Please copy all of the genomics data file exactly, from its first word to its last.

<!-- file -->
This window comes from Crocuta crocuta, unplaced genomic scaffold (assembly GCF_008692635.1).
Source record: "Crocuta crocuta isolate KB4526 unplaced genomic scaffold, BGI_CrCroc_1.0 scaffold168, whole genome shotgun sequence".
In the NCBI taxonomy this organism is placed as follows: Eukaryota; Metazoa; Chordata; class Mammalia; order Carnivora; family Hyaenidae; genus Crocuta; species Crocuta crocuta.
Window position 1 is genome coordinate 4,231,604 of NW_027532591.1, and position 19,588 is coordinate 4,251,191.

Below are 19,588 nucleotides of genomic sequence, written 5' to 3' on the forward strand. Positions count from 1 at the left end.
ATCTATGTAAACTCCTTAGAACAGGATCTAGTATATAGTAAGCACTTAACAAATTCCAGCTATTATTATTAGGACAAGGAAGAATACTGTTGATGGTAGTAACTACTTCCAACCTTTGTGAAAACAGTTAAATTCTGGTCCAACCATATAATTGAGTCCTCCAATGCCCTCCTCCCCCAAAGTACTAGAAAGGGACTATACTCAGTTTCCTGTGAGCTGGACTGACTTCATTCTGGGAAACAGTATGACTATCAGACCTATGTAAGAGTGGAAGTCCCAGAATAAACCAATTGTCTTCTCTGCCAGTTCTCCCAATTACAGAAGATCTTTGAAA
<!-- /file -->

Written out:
This window comes from Crocuta crocuta, unplaced genomic scaffold (assembly GCF_008692635.1).
Source record: "Crocuta crocuta isolate KB4526 unplaced genomic scaffold, BGI_CrCroc_1.0 scaffold168, whole genome shotgun sequence".
In the NCBI taxonomy this organism is placed as follows: Eukaryota; Metazoa; Chordata; class Mammalia; order Carnivora; family Hyaenidae; genus Crocuta; species Crocuta crocuta.
Window position 1 is genome coordinate 4,231,604 of NW_027532591.1, and position 19,588 is coordinate 4,251,191.

Below are 19,588 nucleotides of genomic sequence, written 5' to 3' on the forward strand. Positions count from 1 at the left end.
ATCTATGTAAACTCCTTAGAACAGGATCTAGTATATAGTAAGCACTTAACAAATTCCAGCTATTATTATTAGGACAAGGAAGAATACTGTTGATGGTAGTAACTACTTCCAACCTTTGTGAAAACAGTTAAATTCTGGTCCAACCATATAATTGAGTCCTCCAATGCCCTCCTCCCCCAAAGTACTAGAAAGGGACTATACTCAGTTTCCTGTGAGCTGGACTGACTTCATTCTGGGAAACAGTATGACTATCAGACCTATGTAAGAGTGGAAGTCCCAGAATAAACCAATTGTCTTCTCTGCCAGTTCTCCCAATTACAGAAGATCTTTGAAA